We also talked about what a neat birthday gift this would be. At $5 for the starter kits and $8 to $13 for the beginner kits, Diamond Dotz are an affordable gift that would appeal to boys and girls of a variety of ages. In fact, I told the folks at the Diamond Dotz booth that they should add a beginner-level cupcake or balloon or other birthday design and I'd buy one for each of Trevor's friends on their birthdays! I know I'm not the only one who would.



In honor of Valentine's Day, I scrapped the photos of my valentine and me celebrating our 12th anniversary last May. I love how it turned out. (And it's been long enough that the memory of my Segway disaster has faded...)

Happy Valentine's Day!


Exploring North Dakota Through Little Passports

Our latest adventure through Little Passports took us on a virtual journey to North Dakota, another state that neither Trevor nor I have actually visited. We started with the activities in the travel journal, learning about agricultural jobs and crops in North Dakota, as well as the huge oil fields there. We did a word search using vocabulary related to paleontology and spotted differences between illustrations of two buffalo. Next, we did an activity based on the Lewis and Clark Expedition. We looked at photos of sculptures by Gary Greff along the Enchanted Highway. Then we wrote about the qualities we value in friends, inspired by the International Peace Garden on the border of North Dakota and Manitoba, Canada. It looks beautiful and we hope to visit in person someday!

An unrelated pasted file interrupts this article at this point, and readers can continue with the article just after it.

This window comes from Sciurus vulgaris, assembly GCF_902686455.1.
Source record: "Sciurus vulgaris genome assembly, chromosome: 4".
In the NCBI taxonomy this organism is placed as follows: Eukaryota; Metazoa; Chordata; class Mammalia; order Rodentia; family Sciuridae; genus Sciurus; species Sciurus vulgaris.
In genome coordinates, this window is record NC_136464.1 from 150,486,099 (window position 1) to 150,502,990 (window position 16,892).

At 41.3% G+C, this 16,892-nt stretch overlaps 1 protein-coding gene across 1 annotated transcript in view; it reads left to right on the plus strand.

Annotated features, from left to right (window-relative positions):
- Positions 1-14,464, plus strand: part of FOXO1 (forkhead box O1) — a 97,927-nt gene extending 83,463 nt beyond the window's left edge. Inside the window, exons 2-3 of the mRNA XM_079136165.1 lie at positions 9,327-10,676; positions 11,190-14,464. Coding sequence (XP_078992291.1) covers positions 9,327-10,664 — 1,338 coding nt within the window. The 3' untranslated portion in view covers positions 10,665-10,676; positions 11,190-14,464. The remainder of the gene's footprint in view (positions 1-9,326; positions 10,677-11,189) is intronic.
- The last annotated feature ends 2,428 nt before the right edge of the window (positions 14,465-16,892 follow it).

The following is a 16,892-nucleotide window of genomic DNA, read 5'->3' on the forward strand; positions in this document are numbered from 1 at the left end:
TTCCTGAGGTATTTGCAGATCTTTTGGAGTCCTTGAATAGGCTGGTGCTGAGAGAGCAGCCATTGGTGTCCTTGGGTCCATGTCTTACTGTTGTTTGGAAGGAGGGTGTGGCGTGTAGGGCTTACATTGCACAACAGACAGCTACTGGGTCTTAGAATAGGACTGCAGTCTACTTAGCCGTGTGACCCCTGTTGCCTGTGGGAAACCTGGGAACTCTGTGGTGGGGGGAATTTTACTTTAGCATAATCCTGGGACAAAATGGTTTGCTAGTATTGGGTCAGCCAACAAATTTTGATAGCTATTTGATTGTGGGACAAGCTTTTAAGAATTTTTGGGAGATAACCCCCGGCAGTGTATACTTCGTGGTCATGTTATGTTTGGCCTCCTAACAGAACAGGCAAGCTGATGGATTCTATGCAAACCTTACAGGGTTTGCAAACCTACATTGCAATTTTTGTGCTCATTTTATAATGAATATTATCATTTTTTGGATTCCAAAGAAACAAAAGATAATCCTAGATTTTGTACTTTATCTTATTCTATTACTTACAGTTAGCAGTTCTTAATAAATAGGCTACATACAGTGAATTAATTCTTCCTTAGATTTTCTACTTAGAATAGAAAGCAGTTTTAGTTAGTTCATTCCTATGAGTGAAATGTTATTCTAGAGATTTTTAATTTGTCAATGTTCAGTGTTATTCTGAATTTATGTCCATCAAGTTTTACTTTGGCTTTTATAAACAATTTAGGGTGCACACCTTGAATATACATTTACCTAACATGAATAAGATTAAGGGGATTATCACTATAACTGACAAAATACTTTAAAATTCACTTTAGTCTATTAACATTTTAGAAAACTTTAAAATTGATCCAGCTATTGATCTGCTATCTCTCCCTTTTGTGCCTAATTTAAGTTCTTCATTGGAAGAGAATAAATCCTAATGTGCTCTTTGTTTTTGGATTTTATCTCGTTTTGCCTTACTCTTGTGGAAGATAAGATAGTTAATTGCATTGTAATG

We jumped right in to the science experiments next. The activities explore how water bends light and makes objects look different. Trevor saw a penny in a bowl of water disappear and 'magically' reappear and then saw a fork 'break' in a glass of water!

The experiment was inspired by sun dogs, something I'd never heard of before. I'm not exaggerating when I say that I always learn something new from Little Passports!